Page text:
Saturday, November 28, 2015

End-Of-The Year Charitable Giving & the Loss of the Local Economy

The Myth of the Local Economy (or “Brother, can you spare a dime?”)

 Been begging lately?  I have.

When I seek donations and contributions for a small, local animal shelter, I don’t call it begging, but that’s what is it. 

Hard work, begging – especially in this cold and especially in this economy.  Some shelters are experiencing up to 400% increases in the amount of dogs and cats left abandoned in foreclosed homes or given up by owners who have lost their jobs. Sometimes their poor pets are just tied to the front door when we get there.  

But what really makes finding money for food and medical treatment for animals such an uphill climb is the changed nature of the economic landscape in which we all now live.

The Middle Class is struggling to survive after the Great Recession. 

And if you are non-white, it’s been even more difficult.  Hispanics have lost nearly 37% of purchasing power as contrasted to whites since 1980. 
And African-American families?  They’ve lost nearly 200% of purchasing power in wages (from the Center for Tax and Budget Accountability). 

There’s not much disposable income around – especially to help the voiceless & homeless. 

The business geography has changed too. 

“Too big to fail” an economic disaster also means many were too small to survive. 

At the shelter, we used to be able to depend on the many local shops and businesses to provide a few dollars or an item suitable for a fund raising auction or raffle. 

Not so anymore.  Not so local anymore. 

What used to be trickle down from our local mom-and-pop shops is no more.  Instead, it has become decidedly trickle up.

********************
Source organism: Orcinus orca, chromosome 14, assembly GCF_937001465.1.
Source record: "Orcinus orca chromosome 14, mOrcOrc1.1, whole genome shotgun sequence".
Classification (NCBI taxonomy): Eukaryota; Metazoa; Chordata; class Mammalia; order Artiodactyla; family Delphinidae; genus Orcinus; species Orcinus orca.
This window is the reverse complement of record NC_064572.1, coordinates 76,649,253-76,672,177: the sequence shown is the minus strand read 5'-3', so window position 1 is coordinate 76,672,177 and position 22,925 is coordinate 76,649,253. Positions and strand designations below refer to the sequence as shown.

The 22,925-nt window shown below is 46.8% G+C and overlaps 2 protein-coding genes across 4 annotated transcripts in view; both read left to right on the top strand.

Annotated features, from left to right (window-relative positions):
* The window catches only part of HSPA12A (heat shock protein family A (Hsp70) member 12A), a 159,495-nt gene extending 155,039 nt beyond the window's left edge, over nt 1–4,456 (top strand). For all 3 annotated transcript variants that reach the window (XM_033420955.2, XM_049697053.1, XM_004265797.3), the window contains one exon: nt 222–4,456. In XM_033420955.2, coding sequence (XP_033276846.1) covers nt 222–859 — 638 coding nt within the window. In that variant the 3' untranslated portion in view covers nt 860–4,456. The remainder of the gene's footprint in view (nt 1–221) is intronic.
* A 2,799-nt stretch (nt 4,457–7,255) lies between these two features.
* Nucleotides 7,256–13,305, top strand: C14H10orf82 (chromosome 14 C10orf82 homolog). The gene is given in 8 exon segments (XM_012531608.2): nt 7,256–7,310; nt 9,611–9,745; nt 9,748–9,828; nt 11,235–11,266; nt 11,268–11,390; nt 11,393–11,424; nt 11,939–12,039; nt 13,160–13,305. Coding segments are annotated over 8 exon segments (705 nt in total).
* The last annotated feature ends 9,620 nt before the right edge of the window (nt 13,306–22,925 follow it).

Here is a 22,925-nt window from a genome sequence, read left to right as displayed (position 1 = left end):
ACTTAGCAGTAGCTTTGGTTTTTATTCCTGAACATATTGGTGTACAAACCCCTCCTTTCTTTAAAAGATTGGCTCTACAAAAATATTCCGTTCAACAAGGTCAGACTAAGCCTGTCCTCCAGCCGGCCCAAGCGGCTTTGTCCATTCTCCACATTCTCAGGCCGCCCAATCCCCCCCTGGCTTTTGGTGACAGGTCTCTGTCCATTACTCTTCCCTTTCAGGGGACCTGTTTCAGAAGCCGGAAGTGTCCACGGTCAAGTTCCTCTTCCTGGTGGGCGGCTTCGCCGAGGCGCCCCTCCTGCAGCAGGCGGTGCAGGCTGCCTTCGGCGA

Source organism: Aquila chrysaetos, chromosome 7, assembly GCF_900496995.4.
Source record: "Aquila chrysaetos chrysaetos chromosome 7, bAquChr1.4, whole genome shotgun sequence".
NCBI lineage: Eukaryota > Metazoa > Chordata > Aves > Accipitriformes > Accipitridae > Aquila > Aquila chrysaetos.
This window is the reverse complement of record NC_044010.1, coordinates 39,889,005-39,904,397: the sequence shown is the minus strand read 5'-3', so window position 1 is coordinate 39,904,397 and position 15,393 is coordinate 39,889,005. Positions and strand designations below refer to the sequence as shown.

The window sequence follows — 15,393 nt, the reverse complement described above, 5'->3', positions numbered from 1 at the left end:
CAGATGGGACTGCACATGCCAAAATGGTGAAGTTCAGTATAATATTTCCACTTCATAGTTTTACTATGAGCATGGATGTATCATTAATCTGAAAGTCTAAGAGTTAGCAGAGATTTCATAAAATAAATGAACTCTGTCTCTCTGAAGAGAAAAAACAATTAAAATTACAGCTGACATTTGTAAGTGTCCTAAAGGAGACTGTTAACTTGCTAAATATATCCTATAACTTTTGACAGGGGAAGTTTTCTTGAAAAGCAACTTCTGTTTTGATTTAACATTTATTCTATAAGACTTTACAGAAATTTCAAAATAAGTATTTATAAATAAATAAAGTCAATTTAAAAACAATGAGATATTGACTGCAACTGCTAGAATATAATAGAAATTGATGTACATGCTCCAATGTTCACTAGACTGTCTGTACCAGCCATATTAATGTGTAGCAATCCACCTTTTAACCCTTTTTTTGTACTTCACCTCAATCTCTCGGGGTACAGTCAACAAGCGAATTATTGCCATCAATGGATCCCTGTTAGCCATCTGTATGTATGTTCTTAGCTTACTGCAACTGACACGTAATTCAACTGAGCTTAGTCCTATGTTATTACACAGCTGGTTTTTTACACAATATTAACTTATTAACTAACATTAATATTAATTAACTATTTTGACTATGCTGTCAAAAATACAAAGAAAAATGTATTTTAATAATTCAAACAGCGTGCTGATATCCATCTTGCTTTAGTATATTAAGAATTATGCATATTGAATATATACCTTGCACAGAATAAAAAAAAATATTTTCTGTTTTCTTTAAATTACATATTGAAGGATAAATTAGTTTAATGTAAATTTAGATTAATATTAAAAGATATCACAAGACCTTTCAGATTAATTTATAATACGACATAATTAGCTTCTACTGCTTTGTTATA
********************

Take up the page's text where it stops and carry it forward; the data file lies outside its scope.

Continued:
“Hi, I’m from Peoples Animal Welfare Society in Tinley Park.  We’re trying to solicit assistance in any way from local businesses like yours to help us pay for the thousands of abandoned animals we vet, feed, care for, and adopt out each year. Would your business, here in our town, be willing to help?”

“Sorry, you’ll have to go through corporate for that.”

Corporate will be in Idaho, Minneapolis, California, or somewhere else usually far away. 

And corporate, even in a closer place like Chicago, usually has a program of giving on a national not local scale.  It’s part of the boardroom budgeting process; FY16 is already in the hopper.  And, honestly, the last target (pun intended) for their obligatory corporate giving would be a small, local shelter. 

You see, giving on a national or international scale provides advertising, which is of value to corporations – it is revenue generating.  Even a thank you from a charity on a corporate level (like United Way) can assure a full page of company icons and solicitous appreciation in a newspaper like our Chicago Tribune.  In addition, in the lower corner it will read “With thanks to our media partner Chicago Tribune.”  See, more feel-good advertising.

Gregory Marcus